Sign up for our daily briefing

Make your busy days simpler with Axios AM/PM. Catch up on what's new and why it matters in just 5 minutes.

Please enter a valid email.

Please enter a valid email.

Subscription failed
Thank you for subscribing!

Catch up on coronavirus stories and special reports, curated by Mike Allen everyday

Catch up on coronavirus stories and special reports, curated by Mike Allen everyday

Please enter a valid email.

Please enter a valid email.

Subscription failed
Thank you for subscribing!

Denver news in your inbox

Catch up on the most important stories affecting your hometown with Axios Denver

Please enter a valid email.

Please enter a valid email.

Subscription failed
Thank you for subscribing!

Des Moines news in your inbox

Catch up on the most important stories affecting your hometown with Axios Des Moines

Please enter a valid email.

Please enter a valid email.

Subscription failed
Thank you for subscribing!

Minneapolis-St. Paul news in your inbox

Catch up on the most important stories affecting your hometown with Axios Twin Cities

Please enter a valid email.

Please enter a valid email.

Subscription failed
Thank you for subscribing!

Tampa Bay news in your inbox

Catch up on the most important stories affecting your hometown with Axios Tampa Bay

Please enter a valid email.

Please enter a valid email.

Subscription failed
Thank you for subscribing!

Charlotte news in your inbox

Catch up on the most important stories affecting your hometown with Axios Charlotte

Please enter a valid email.

Please enter a valid email.

Subscription failed
Thank you for subscribing!

Please enter a valid email.

Please enter a valid email.

Subscription failed
Thank you for subscribing!

Illustration: Eniola Odetunde/Axios

The amount of foreign money flowing into onshore Chinese bonds more than doubled in May from its previous monthly total and the proportion of the bonds held by foreign investors rose to the highest level on record, Chinese government data showed.

What's happening: Ultra-low bond yields in the U.S., eurozone and other developed markets seem to be driving money to China, even as its yuan currency depreciates below 7-to-1 against the dollar.

  • The increase from April to May was the largest in 18 months, South China Morning Post reported.
  • “Overseas investors are showing great interest in the Chinese bond market because its sovereign treasury bonds have relatively strong returns,” Robin Xing, Morgan Stanley’s chief China economist, told SCMP.

Yes, but: The numbers are still very small. The outstanding positions of onshore Chinese bonds owned by non-mainland investors was only $343.4 billion at the end of May, or 2.6% of the total.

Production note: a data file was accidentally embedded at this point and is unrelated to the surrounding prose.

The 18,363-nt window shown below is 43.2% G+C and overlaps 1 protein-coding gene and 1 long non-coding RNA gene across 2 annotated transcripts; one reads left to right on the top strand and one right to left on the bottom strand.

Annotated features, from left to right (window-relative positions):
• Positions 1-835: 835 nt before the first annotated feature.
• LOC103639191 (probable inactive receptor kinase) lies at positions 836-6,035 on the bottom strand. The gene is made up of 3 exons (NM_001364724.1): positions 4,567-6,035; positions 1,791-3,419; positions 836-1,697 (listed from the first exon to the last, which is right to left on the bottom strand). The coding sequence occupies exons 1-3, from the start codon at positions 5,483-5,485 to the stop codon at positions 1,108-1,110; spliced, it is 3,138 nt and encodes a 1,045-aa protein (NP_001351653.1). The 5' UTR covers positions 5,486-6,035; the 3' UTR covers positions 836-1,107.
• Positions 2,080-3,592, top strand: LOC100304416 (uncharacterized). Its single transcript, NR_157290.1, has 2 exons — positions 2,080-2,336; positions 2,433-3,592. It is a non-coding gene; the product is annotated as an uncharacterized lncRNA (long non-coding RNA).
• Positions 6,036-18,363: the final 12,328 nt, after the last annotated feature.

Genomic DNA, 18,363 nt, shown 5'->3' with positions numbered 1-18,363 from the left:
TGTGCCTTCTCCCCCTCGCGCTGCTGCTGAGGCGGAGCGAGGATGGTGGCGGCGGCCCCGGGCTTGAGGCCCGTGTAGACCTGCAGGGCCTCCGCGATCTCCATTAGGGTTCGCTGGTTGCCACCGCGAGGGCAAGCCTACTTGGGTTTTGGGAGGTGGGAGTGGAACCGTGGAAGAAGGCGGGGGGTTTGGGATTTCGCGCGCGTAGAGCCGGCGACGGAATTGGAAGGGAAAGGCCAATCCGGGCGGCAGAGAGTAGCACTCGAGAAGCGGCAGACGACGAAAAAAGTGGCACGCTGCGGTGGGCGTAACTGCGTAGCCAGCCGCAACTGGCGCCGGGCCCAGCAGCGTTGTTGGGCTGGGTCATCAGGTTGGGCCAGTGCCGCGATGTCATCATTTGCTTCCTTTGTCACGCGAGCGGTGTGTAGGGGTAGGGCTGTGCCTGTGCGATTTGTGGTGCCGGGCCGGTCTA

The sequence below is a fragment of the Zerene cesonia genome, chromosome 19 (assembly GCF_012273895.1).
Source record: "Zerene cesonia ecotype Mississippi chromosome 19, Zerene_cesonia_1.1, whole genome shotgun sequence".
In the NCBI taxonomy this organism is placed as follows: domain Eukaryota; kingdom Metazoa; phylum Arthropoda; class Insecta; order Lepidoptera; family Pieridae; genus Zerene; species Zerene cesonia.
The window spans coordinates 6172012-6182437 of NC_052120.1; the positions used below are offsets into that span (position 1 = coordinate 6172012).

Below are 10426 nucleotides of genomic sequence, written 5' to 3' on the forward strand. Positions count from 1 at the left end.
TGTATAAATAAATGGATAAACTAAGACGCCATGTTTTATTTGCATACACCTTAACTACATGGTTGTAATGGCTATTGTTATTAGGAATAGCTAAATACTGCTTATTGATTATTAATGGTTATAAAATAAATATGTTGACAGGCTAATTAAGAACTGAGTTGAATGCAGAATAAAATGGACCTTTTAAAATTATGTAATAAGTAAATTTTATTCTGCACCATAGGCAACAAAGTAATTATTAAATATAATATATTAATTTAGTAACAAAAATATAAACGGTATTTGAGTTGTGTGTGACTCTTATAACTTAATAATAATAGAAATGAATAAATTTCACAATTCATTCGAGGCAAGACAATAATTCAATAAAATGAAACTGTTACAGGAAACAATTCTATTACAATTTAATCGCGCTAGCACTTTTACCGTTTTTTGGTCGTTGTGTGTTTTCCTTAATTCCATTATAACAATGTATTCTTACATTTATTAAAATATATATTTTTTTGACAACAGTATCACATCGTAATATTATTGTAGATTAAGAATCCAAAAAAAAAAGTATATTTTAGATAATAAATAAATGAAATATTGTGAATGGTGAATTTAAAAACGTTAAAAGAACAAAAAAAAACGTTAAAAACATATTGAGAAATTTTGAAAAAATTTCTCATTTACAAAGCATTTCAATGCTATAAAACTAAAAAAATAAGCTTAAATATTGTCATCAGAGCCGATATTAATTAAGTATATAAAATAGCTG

Of note: In April, data showed foreign investors holdings of U.S. Treasury bonds fell to its lowest level since December, while foreign holdings of U.S. corporate bonds rose to the highest since September, another sign investors are willing to trade safety for yield.

Go deeper

Dion Rabouin, author of Markets
Sep 29, 2020 - Economy & Business

Jerome Powell, Trump's re-election MVP

Photo illustration: Annelise Capossela/Axios. Getty Images photos: Andrew Caballero-Reynolds/AFP and Lev Radin/Pacific Press/LightRocket

President Trump trails Joe Biden in most polls, has generally lower approval ratings and is behind in trust on most issues. Yet polls consistently give him an edge on the economy, which remains a top priority among voters.

Why it matters: If Trump wins re-election, it will largely be because Americans see him as the force rallying a still-strong U.S. economy, a narrative girded by skyrocketing stock prices and consistently climbing U.S. home values — but the man behind booming U.S. asset prices is really Federal Reserve chair Jerome Powell.

Sep 29, 2020 - World

The risks and rewards from China's imperial dreams

Illustration: Eniola Odetunde/Axios

By undertaking massive infrastructure projects around the world, China under President Xi Jinping is following in the footsteps of previous empires.

Why it matters: Like previous imperial projects in history, Xi's Belt and Road Initiative presents both benefits and risks for China.

In photos: D.C. and U.S. states on alert for pre-inauguration violence

National Guard troops stand behind security fencing with the dome of the U.S. Capitol Building behind them, on Jan. 16. Photo: Kent Nishimura / Los Angeles Times via Getty Images

Security has been stepped up in Washington, D.C., and state capitols across the U.S. as authorities brace for potential violence this weekend.

Driving the news: Following the Jan. 6 insurrection at the U.S. Capitol by some supporters of President Trump, the FBI has said there could be armed protests in D.C. and in all 50 state capitols in the run-up to President-elect Joe Biden's inauguration Wednesday.